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Condor Fans Seek to Curb Use of Lead Ammo

September 28, 2003|Steve Chawkins | Times Staff Writer

From above, a soaring condor scans the terrain and spots easy pickings -- the remains left after hunters have shot a deer, wild pig or some other game animal.

But the entrails that would otherwise be perfect for the vulture-like birds can be riddled with fragments of lead from the kind of bullets that hunters have used for centuries. And even a tiny morsel of that secondhand lead can be enough to paralyze a condor's digestive system, condemning the bird to an agonizing death by starvation.

Conservationists have fretted about the lethal effects of secondhand lead for decades. Only now, though, are they attempting to reduce it in the rugged outback shared by hunters on the track of game and California condors on the lookout for lunch.

"Lead could stop our program cold in its tracks," said Bruce Palmer, head of the U.S. Fish and Wildlife Service's $35-million effort to bring back the once nearly extinct California condor. Lead poisoning is believed to have killed at least seven condors and sickened nearly one-third of the 80 birds now in the wild.

Last week the U.S. Forest Service announced a plan to give $15 rebates to deer hunters who use non-lead ammunition in a portion of Los Padres National Forest.

Meanwhile, an odd-bedfellows coalition of government agencies, sportsmen groups and environmentalists is doing market research for a multiyear campaign aimed at getting hunters either to switch ammo or bury the remains of animals they gut.

At the same time, without so much as a focus group, a handful of enthusiasts who call themselves Project Gutpile have trudged into the field in camouflage pants and save-the-condor T-shirts, gingerly spreading the word to sometimes skeptical hunters.

"Our approach isn't to go out and tell hunters what to do," said Paul Andreano, 32, Project Gutpile's founder and a recent biology graduate of Cal Poly San Luis Obispo. "It's just talking to them as human beings. We're not trying to convince them; we're just happy to engage them."

Andreano, whose day job involves working with bald eagles for a Northern California conservation group, fell in love with condors during a college internship at a field research station called the Hi Mountain Lookout.

While tracking the huge birds as they swooped through the Santa Lucia Mountains, he met another volunteer, Anthony Prieto, 40, who has been crazy about condors since he was a kid.

Prieto is a rare bird himself. In his Santa Barbara bungalow he proudly displays his condor photos and speaks reverently of the whooshing noise the birds make as air streams through the feathers of their 9-foot wingspread. At the same time, his living-room walls are crammed with huge heads of elk, deer, pigs and other game he's taken as an avid hunter.

Working late at night and into the early morning, Prieto paints the stripes on Santa Barbara's streets. From time to time on weekends, he heads out with Project Gutpile, handing out fliers and talking hunter-to-hunter about switching to copper bullets or making gut piles inaccessible.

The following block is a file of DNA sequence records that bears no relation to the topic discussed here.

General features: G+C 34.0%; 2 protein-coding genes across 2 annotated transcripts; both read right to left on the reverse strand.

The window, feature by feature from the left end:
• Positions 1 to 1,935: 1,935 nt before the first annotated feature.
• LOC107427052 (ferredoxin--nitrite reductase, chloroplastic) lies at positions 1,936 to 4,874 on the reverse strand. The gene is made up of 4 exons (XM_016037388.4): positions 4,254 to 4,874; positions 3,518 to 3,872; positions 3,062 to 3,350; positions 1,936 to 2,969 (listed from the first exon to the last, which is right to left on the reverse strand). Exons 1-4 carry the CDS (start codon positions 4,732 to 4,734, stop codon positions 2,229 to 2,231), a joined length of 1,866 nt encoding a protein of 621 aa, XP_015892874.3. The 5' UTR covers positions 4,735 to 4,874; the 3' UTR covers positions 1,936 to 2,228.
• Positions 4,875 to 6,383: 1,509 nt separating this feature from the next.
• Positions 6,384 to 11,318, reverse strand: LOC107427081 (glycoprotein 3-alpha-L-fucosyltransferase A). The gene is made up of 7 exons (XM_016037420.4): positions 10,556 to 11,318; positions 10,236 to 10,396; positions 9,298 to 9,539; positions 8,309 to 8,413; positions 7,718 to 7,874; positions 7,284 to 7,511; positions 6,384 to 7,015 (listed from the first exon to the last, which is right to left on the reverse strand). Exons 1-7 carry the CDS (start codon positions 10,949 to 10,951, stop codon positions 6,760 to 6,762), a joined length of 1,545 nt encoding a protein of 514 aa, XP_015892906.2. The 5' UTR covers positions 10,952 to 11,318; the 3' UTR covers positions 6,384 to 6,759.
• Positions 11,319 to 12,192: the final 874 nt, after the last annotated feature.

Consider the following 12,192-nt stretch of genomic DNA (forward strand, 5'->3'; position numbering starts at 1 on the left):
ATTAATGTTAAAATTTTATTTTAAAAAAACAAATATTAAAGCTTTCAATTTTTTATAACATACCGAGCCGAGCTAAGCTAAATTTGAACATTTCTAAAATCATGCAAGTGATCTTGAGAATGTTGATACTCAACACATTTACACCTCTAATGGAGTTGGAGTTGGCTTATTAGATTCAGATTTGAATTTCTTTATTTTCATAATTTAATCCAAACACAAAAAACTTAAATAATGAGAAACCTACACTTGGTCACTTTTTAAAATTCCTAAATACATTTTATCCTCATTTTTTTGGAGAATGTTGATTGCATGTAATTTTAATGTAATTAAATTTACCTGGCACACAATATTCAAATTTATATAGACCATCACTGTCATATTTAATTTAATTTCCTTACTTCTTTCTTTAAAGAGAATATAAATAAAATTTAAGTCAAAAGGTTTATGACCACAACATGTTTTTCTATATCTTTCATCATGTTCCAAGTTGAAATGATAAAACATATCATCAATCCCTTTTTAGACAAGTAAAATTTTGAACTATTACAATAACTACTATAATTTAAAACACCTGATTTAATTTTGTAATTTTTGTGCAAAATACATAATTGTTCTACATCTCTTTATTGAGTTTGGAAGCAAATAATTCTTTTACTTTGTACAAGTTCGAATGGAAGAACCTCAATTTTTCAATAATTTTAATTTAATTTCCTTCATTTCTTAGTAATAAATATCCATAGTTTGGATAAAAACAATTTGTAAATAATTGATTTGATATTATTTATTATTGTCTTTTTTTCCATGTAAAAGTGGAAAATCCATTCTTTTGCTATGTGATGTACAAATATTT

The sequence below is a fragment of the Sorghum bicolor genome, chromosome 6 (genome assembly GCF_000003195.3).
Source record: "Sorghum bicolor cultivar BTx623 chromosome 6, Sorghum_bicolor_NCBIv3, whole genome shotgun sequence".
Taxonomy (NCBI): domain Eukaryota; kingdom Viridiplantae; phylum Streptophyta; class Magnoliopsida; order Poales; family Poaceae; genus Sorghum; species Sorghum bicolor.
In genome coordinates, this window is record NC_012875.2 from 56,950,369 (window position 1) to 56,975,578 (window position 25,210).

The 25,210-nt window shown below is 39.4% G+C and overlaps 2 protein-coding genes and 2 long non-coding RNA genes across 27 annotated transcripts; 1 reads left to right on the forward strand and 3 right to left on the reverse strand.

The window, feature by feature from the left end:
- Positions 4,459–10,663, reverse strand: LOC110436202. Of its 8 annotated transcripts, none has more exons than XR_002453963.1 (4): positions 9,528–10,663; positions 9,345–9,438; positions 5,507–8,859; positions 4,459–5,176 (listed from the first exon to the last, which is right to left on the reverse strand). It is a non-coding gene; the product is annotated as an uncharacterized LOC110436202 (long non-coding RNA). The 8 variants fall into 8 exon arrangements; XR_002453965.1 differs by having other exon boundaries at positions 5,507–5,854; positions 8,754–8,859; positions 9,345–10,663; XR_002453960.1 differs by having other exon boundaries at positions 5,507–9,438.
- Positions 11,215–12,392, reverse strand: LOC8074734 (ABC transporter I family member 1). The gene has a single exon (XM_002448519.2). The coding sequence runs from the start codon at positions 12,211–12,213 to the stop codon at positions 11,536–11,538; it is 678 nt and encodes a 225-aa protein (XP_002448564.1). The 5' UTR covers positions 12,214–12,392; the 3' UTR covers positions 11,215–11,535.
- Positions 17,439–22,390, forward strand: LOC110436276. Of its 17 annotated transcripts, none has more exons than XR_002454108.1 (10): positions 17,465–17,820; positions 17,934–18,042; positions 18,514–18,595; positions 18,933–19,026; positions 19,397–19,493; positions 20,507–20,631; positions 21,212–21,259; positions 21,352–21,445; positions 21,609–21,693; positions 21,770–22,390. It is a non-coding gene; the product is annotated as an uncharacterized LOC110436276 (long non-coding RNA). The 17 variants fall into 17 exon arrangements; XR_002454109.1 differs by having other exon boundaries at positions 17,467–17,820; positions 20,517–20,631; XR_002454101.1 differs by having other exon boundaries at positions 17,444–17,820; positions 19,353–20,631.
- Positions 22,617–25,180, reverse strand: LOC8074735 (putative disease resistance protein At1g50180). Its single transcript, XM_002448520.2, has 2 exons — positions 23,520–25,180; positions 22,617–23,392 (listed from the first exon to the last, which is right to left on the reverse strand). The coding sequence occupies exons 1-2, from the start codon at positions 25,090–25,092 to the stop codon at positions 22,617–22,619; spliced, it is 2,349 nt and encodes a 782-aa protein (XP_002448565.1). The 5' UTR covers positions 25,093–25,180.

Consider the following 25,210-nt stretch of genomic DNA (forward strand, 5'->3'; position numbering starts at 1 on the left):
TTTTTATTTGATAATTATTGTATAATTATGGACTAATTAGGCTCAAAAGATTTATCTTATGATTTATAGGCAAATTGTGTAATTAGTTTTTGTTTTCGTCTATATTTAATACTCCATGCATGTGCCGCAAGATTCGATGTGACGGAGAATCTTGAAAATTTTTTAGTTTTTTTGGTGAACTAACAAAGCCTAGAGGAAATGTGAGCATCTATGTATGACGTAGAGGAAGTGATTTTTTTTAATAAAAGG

"At first I was ridiculed," he said. "But once they heard that I hunt too, they kind of shut it down. I told them I'm not here to bag on hunting -- I just wanted to say there are some alternatives to lead."

It's not an easy sell.

Every ammunition shoots differently, and switching requires hunters to painstakingly readjust their rifles' sights. Less toxic than lead, the copper bullets that Prieto favors are a lot more expensive. And although hunters might want to take a few extra steps to save the condors, it might be tougher getting ranch hands to bury all the coyotes, ground squirrels and other "varmints" they shoot on the job.

"How do you approach a rancher and say, 'I know you've been doing this out here for the last hundred years, but we've got a better way?' " Andreano asked.

On top of all that, some hunters are simply wary of tree-huggers, figuring that a gently suggested change in the way they do things could be a first step toward squeezing them out of the woods.

"Everyone's temperamental about, 'You're not going to take my guns away from me,' " said Pat Brady, a gun dealer in Lancaster.

The fact is that non-lead bullets just don't shoot as well as lead, he said. And the concern over gut piles "is the biggest joke ever created."

The amount of lead left in animal remains is minuscule, Brady contended -- especially compared with lead that condors and other wildlife could be absorbing from industrial pollution.

"Big corporations do a lot worse to the environment than hunters," he said.

Although the source of the lead that kills condors is an open question to some hunters, wildlife biologists have little doubt, pointing to the more than 30,000 gut piles that dot the condors' range in California each year.

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